The best artists evolve. Those with longevity learn to lean into other genres, other styles, and other emotions. On The Valley Of Vision, we have Manchester Orchestra as you’ve never heard them before and yet somehow it is exactly how you imagined them to be.
Accompanied by an awe-inspiring film that immerses viewers in 180 degrees of virtual reality, this six-track EP that follows up where 2021′s The Million Masks Of God left off, Andy Hull and Co take us on a magical twenty-five-minute journey through our souls and out again.
An evolution from its predominantly guitar-driven past, the band almost completely abandons the instruments it is used to, for example, there’s absolutely zero ‘shake it out’ heavy guitar riffs or slamming bass. It sounds like a completely different band but it also sounds like Manchester Orchestra.
Opening with ‘Capital Karma’ a song that feels so sparse yet so rich. The writing of Andy Hull has always driven me towards this band and this is his finest work to date. A song about love and loss, about despair and religion, with haunting vocals (Caroline Swon from Brother Bird adds her beautiful voice to the chorus) the song is a prayer. It is rich, and the almost choir-like ending had the hairs standing up on my neck. ‘All I want to do is wait for you’ simple yet magical. It could be comfortably read or sung in church (which it actually will be when the band play London’s Union Chapel in May)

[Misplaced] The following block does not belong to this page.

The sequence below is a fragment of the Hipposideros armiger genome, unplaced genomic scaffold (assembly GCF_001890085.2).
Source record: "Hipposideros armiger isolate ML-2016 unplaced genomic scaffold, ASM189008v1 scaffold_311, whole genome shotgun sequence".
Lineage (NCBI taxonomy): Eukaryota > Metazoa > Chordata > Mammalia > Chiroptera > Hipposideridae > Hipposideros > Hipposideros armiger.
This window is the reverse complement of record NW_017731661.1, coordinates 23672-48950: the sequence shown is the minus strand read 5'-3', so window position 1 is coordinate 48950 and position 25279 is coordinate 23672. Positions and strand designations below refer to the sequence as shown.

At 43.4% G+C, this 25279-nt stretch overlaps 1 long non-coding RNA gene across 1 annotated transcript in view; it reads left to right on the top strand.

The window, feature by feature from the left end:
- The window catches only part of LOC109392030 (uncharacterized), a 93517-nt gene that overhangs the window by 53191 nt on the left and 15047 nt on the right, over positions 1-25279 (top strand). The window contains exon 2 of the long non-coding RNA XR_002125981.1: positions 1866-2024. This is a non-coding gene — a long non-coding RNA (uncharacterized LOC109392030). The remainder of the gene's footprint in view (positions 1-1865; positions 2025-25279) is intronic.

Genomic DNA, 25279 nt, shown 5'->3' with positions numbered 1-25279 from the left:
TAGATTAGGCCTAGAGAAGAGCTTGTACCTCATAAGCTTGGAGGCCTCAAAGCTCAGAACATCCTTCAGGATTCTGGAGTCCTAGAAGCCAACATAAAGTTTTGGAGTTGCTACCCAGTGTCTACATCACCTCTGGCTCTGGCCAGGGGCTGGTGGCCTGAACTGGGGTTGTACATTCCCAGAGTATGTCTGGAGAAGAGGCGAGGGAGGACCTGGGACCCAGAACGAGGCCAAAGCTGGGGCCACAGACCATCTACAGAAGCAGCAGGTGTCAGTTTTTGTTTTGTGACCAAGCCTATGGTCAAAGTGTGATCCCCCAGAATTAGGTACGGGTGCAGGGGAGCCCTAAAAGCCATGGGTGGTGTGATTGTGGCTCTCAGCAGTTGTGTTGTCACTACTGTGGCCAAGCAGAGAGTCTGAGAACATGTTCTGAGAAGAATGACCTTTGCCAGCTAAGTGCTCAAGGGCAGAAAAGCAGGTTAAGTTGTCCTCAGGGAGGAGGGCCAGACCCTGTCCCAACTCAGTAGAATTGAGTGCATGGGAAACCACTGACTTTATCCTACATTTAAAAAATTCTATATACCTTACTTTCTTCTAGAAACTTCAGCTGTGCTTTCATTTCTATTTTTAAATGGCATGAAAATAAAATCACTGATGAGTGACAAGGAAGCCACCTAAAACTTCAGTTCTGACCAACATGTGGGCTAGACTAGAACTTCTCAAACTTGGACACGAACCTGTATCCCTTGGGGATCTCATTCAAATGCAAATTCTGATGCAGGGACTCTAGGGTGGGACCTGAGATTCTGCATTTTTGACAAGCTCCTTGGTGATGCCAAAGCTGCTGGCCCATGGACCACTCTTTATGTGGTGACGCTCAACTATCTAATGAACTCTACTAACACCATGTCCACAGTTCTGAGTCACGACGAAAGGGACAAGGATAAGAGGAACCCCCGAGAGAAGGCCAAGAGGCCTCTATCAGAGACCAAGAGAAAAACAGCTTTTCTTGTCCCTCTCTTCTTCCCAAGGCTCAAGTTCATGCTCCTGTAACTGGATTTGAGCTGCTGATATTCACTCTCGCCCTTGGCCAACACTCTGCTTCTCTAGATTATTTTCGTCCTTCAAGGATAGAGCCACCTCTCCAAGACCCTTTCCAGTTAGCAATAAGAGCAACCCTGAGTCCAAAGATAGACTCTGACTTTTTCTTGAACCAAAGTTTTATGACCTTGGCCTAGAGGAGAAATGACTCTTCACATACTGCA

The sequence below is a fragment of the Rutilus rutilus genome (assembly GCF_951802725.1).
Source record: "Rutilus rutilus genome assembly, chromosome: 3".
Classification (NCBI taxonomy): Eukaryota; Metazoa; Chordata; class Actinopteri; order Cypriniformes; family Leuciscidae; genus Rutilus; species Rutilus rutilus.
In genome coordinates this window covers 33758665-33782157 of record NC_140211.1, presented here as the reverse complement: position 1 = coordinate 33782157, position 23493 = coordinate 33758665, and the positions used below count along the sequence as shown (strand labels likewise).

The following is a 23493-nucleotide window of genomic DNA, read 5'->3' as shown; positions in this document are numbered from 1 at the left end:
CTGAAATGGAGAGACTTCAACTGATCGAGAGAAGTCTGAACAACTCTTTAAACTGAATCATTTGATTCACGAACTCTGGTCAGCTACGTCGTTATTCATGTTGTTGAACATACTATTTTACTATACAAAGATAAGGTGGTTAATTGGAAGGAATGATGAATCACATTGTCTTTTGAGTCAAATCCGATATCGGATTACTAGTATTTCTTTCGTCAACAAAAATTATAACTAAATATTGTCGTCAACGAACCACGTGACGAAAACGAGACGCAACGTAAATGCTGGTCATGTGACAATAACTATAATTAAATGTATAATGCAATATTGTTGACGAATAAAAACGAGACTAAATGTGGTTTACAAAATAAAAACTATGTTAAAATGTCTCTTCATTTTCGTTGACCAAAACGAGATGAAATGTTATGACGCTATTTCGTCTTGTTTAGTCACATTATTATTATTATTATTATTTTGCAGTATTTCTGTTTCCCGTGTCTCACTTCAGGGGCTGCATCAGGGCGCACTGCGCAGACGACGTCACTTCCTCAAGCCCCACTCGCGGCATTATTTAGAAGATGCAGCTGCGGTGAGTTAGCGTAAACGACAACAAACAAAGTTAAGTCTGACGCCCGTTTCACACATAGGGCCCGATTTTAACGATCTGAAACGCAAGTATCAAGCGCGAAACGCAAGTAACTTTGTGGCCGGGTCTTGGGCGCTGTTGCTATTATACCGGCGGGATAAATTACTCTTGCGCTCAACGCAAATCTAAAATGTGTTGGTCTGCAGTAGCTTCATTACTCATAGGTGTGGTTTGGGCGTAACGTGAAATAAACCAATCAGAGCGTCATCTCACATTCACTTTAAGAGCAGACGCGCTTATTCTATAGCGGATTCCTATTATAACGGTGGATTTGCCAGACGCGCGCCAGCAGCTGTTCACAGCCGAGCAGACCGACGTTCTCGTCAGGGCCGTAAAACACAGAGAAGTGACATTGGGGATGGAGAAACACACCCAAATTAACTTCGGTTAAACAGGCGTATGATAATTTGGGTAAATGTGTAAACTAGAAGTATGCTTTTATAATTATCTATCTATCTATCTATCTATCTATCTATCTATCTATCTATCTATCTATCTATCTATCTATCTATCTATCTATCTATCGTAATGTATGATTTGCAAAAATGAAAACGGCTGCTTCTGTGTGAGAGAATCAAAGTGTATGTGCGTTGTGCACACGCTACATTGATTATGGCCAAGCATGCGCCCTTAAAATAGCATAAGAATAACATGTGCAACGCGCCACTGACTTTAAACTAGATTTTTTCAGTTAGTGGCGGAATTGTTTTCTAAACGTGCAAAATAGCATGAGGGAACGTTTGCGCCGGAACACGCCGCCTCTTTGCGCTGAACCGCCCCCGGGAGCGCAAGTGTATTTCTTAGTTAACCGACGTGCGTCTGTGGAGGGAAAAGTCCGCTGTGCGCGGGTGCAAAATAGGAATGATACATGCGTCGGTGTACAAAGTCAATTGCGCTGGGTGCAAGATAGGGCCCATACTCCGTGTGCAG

‘Capital Karma’ follows directly into ‘The Way’ this song is another beautiful, magical piece of writing. The song builds and climbs, it is ethereal, it should be listened to in the dark, eyes closed, and let the music consume you. I promise you’ll get completely lost in it. Try to avoid singing or a the very least humming along, it will be impossible. This is the way.
‘Quietly’ is just that, to begin with, a quiet mantra, a call of arms, then three minutes in the song takes off and sounds like an offspring from the bands A Black Mile To The Surface album. The musicianship on the record is off the scale, and each band member has the chance to shine at various points. ‘I just sat there quietly, hear all your demands’ is pretty much what I did through the song
‘Letting Go’ follows and has wonderful Sufjan Stevens vibes. The vocals again are the shining star for me, there’s a wonderful range that flows through the track, another song about love and about the haunting realisation of losing that love. It questions religion and the afterlife yet also feels so very uplifting. I love the distortion throughout the song too. ‘Lose You Again’ is more of a straight-up love song, about learning how to love and how to lose, holding your partner until the water dries is such a powerful image.
The process of writing for this collection of songs began when Hull was looking through his suitcase for his lyric notebook, but instead found a 1975 book of Puritan prayers called The Valley of Vision, which his mom had gifted to him the previous Christmas. The religious connotations are fluent throughout and bring an air of mystery to each second, you feel the need to explore, learn, and discover.
Closing the EP is ‘Rear View,’ lyrically it refers back to the final track from The Million Masks Of God (listen to this song and then the song ‘The Internet’ and you’ll hear what I mean) creating the most beautiful music you could wish to hear. I don’t know where Manchester Orchestra plans to go, but I cannot wait to find out what they write and record next. The Valley Of Vision is a truly remarkable piece of work, treasure it and allow it to save you time and time again.
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